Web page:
The government forces killed top Jaish-e-Muhammad commander Noor Muhammad Tantray alias Noor Trali on Tuesday morning in an encounter in Samboora area of Pampore in south Kashmir.
The 47-year-old and three feet tall Trali, was one of the important members of JeM, who was instrumental in organizing and establishing the return of JeM on the militant landscape in the Valley in second half of this year. Fearing massive funeral procession and possible protests in some areas of south Kashmir, the government has already suspended Internet in Pulwama and Awantipora and train services from Srinagar to south Kashmir have also been stopped.
After the killing of several top commanders of LeT and HM in first six months of 2017, JeM came back on scene plotting spectacular attacks including one on Pulwama district lines in which eight police and paramilitary forces and three militants were killed. Police claim that he was also a key plotter and coordinator of a sensational suicide attack on BSF camp outside, high security Srinagar airport, in which a BSF official and three militants were killed.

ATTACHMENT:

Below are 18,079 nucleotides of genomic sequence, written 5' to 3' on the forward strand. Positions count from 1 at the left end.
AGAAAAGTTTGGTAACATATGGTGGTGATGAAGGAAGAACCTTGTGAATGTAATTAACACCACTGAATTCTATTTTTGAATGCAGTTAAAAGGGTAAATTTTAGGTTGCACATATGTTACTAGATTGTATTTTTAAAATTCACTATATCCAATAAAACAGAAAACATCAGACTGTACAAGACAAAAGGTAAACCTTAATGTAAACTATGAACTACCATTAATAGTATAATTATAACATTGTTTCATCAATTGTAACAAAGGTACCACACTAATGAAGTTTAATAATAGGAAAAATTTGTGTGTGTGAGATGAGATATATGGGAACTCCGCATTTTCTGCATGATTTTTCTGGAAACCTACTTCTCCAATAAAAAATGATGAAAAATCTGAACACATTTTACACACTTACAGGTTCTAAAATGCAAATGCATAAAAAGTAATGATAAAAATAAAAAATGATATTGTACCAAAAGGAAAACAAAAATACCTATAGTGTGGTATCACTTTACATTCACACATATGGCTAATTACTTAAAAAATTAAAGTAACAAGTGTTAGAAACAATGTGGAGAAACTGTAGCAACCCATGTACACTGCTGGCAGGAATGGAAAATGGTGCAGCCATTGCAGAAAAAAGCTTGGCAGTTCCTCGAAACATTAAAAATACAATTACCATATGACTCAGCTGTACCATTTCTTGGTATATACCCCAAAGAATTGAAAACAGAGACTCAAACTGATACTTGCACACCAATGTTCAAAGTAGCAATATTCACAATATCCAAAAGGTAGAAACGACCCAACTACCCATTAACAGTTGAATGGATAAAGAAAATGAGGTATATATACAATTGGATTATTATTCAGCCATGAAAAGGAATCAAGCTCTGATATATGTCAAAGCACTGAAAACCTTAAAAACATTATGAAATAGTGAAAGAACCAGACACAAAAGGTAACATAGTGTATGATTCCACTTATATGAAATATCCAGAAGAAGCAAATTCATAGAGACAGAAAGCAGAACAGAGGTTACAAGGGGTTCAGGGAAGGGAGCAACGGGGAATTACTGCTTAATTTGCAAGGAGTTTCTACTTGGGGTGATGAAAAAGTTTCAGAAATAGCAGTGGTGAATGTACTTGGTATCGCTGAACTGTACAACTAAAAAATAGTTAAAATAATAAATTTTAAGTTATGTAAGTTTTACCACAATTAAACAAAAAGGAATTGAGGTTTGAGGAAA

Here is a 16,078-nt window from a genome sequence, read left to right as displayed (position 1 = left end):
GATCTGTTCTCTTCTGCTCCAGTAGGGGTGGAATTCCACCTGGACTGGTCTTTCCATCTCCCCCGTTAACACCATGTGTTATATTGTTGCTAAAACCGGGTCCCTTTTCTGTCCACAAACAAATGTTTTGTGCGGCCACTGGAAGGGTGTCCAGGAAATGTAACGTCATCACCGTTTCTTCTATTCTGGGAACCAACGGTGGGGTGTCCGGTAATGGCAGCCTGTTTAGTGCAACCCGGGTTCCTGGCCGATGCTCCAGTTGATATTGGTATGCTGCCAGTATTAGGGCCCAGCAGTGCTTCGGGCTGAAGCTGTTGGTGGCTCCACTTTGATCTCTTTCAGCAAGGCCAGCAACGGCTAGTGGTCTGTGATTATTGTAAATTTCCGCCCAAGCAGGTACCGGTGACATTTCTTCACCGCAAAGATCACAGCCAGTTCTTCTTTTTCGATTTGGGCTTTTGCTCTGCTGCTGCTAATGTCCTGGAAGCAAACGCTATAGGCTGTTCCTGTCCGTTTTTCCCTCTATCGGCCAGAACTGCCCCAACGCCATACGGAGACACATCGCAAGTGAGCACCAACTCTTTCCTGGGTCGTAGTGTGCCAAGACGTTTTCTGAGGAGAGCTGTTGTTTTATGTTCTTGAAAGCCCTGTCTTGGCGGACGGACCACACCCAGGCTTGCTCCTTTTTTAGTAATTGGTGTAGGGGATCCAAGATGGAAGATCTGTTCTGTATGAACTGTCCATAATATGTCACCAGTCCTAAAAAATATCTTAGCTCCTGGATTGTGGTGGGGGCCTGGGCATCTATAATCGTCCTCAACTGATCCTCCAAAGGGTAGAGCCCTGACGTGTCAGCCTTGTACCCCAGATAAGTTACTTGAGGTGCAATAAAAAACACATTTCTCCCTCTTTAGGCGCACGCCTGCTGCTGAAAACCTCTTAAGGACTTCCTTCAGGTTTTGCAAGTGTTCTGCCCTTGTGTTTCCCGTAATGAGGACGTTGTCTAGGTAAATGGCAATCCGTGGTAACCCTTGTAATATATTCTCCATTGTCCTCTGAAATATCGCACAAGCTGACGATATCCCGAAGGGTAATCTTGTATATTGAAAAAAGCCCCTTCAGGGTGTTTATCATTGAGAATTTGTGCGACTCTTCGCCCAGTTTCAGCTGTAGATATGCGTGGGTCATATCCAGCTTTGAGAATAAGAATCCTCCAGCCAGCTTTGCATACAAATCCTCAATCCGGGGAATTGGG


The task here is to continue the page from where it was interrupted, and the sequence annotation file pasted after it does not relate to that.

Trali, a resident of Tral district–from where Burhan Wani and Zakir Musa also hail—police claim went underground in July this year and became a successful Over Ground Worker for JeM in Awantipora belt. Soon, with his experience and network, Trali became the most wanted militant for the government forces, who finally managed to kill him on Tuesday morning.
In 2003, Trali was arrested in New Delhi for his alleged association with Jaish commander Ghazi Baba, mastermind of attack on parliament in 2001. He was lodged in Tihar jail and POTA court sentenced him to life imprisonment in 2011. He was released from Srinagar central jail on parole in 2015, which he jumped after several extensions.
“He was one of the chief architects of the BSF camp attack near Srinagar airport this year. He was heading the Jaish in Kashmir. Besides he was wanted in a number of terror offences in South and Central Kashmir,” read a J&K police statement issued here.
Senior police officials claim that Trali was a ‘thinking militant and brave enough’ to even drop militants at the attack site and sometimes recced the spot himself. He is also credited of being an interlocutor between several militant groups operating in south Kashmir. “Trali was the go-to guy for most of the new militants who infiltrated recently and operated in south Kashmir. His killing is a major blow to militant network in south Kashmir,” said a senior police official.
The government forces have killed more than 203 militants in the state this year and operation ‘All Out’ to ‘wipe out’ the militants is going on. According to official records more than 100 locals have joined militant ranks this year, which is highest in last seven years. In 2016, 88 locals joined militancy. The government has urged local militants to ‘return to mainstream’ and police claim that around ten locals have already dropped the arms and returned home.